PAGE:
The RX-8 may have raised Mazda’s profile in South Africa, but Zoom-Zoom cars will really hit the mainstream when hatchback and four-door versions of the 3 arrive here mid year.
The RX-8 and 6 may have raised Mazda’s profile in South Africa, but Zoom-Zoom cars will really hit the mainstream when hatchback and four-door versions of the 3 arrive here mid year.
CARtoday.com reported last year that Mazda3 would be produced locally, but this was not the vehicle that the Silverton plant would produce for the local and export markets as part of FMCSA's new export programme. Instead, Ford SA would manufacture and export the soon-to-be-launched Focus, which shares its platform with the 3, to Australia in 2005.
Mazda decided at the start to design two separate body styles for the 3 – a five-door hatch, and a four-door saloon, the hatch going for an aggressively sporty look, while the saloon is more elegant. Last week, Mazda completed the 3’s European line-up with a saloon version and two new engines - a 1,4-litre MZR four-cylinder petrol for the hatchback and a 1,6-litre MZ-CD common-rail turbo diesel, earmarked for both body styles.
Speaking to CARtoday.com on Wednesday, FMCSA spokesman Craig von Essen said both the hatch and saloon versions of the 3 would be built at Silverton and be launched on the market between June and August.
Von Essen would not elaborate on which engine derivatives would be offered, but it is expected that the Mazda3 will début with at least 77-kW 1,6-litre and 104-kW two-litre four-cylinder petrol powerplants, mated with a five-speed manual or four-speed automatic transmissions.
From the front Mazda’s current styling theme is immediately recognisable – big five-corner “shovel” grille flanked by aggressively slanted headlights with three circular units housed in each. The car’s main attraction is its bulbous curves.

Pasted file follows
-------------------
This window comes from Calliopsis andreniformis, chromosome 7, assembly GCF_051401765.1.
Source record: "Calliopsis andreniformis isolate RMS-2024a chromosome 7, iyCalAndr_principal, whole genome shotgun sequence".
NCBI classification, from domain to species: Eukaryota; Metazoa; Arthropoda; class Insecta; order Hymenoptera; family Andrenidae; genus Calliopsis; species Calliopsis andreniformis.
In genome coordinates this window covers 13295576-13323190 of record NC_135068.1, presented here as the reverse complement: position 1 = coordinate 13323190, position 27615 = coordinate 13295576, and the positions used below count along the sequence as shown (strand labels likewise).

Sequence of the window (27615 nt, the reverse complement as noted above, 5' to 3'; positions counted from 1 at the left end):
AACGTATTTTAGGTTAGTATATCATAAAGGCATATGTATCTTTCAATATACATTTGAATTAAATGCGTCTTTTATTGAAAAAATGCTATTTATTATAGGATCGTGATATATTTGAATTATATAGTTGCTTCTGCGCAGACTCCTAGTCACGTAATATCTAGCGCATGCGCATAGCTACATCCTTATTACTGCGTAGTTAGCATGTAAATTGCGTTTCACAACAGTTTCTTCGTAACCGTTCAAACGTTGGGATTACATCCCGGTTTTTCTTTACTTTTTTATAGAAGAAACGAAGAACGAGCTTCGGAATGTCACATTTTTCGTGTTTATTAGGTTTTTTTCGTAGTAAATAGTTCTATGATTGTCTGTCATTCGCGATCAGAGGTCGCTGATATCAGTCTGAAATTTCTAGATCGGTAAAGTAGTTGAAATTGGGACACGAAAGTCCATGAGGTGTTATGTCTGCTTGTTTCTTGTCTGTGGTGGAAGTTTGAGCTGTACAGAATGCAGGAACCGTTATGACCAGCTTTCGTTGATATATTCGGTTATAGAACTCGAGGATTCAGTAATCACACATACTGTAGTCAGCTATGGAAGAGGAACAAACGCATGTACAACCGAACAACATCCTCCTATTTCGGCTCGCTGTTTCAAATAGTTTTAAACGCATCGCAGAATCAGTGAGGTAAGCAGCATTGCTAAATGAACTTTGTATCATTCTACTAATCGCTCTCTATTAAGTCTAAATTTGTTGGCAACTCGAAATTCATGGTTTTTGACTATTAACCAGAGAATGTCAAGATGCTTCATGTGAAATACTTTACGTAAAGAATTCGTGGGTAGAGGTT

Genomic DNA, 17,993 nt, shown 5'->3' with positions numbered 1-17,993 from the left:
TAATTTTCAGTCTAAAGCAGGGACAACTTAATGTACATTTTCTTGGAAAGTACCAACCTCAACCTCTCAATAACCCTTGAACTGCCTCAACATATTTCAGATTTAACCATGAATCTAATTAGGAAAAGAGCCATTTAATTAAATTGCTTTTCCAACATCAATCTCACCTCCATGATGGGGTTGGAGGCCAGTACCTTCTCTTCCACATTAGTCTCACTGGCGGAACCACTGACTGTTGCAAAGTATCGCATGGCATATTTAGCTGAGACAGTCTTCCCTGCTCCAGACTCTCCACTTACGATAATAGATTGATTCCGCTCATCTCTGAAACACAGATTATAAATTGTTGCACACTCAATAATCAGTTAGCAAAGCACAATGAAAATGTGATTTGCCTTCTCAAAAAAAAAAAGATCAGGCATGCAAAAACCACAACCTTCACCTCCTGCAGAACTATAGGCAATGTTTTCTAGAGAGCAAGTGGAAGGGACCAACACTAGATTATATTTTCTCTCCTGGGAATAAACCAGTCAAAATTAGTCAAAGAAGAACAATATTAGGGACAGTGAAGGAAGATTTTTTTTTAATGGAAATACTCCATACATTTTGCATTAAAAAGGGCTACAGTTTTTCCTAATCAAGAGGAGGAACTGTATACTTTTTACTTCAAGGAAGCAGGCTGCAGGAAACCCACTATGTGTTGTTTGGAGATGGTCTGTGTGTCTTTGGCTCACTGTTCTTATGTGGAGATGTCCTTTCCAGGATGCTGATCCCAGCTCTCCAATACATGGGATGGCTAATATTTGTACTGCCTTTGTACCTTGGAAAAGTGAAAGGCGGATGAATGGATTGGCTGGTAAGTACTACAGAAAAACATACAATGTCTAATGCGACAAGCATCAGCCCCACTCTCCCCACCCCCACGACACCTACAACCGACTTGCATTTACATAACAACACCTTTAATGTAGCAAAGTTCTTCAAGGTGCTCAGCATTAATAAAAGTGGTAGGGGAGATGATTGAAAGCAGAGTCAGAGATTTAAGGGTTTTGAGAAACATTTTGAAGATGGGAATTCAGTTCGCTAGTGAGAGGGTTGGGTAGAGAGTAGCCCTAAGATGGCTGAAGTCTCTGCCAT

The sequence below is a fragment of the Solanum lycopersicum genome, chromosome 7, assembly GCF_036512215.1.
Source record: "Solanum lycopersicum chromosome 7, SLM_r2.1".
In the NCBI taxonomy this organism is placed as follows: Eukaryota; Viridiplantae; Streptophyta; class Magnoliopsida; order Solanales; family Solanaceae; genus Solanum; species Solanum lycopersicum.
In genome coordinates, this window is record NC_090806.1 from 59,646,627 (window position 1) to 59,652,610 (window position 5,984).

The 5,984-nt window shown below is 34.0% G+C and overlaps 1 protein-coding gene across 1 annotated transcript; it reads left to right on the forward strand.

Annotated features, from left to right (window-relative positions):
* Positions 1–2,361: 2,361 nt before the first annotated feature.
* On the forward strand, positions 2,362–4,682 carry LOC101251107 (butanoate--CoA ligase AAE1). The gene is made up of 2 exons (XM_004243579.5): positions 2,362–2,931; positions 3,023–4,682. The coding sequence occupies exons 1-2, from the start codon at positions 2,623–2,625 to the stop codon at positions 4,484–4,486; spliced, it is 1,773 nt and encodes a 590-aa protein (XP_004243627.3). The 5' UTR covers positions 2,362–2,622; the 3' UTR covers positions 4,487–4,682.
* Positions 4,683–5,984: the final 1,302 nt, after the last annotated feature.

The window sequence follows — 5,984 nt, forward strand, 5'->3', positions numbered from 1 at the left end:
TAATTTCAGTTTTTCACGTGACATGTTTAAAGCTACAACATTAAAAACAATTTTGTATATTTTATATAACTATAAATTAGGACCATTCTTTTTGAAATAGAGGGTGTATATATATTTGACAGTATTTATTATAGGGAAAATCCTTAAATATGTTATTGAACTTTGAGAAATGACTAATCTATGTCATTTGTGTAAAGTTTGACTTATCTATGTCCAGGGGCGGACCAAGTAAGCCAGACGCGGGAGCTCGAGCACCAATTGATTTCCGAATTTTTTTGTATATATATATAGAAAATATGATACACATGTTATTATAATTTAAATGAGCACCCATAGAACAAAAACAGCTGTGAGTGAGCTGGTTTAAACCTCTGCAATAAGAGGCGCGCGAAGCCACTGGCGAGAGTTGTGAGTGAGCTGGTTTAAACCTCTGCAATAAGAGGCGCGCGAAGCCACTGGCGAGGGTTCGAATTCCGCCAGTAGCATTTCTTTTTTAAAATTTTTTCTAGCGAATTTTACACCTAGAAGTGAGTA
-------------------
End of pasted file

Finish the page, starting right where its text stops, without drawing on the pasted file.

The hatch gets very strong rear haunches and a spine running down the centre of the rear tailgate, while the saloon’s front end features flared fenders, bulging bonnet, rounded roofline combined with a short and high rear deck, flared rear bumper and rear combination lamps.
The Mazda3 has a long wheelbase (2 640 mm), and is also one of the widest (1 755mm) and tallest (1 465 mm) in its class. The result is a particularly big interior, with generous adjustment offered by both the steering wheel and driver’s seat.
Inside, the instruments are housed in three deep-set dials, and the radio/CD player features a large central on/off button that also doubles as the volume knob. The rest of the hangdown section is typically Mazda – large rotary knobs with funky reddish backlighting. It also gets an enormous cubby, a large storage box between the seats and two cupholders in the centre console. The saloon's boot has a capacity of 413 litres, reports say.
According to Mazda, the 3’s handling characteristics are major contributors to making the saloon and hatchback models pukka driver’s cars. The front suspension comprises MacPherson struts with a four-point rubber mounting system. Fluid-filled bushings of similar size to those on the Mazda6 are used at the rear of the lower arms. The steering gear is mounted lower and the tie rods are shorter in an effort to give better steering feel and improved handling stability.
The rear suspension is a multi-link design. The springs and dampers have been separated to reduce damper friction and to free up space for a larger luggage area. There are two steering systems - an electro-hydraulic power-assisted (EHPAS) system standard for the MZR two-litre petrol and hydraulic power-assist for all other engines will be offered.
Standard safety systems include ABS with electronic brake distribution (EBD) and brake assist (dynamic stability control optional). Inside are dual-stage front airbags and side airbags, front seatbelt pretensioners and load-limiters, collapsible steering column and brake pedal, and ISOFIX child seat anchors with top tethers at the outer rear seats.
Original article from Car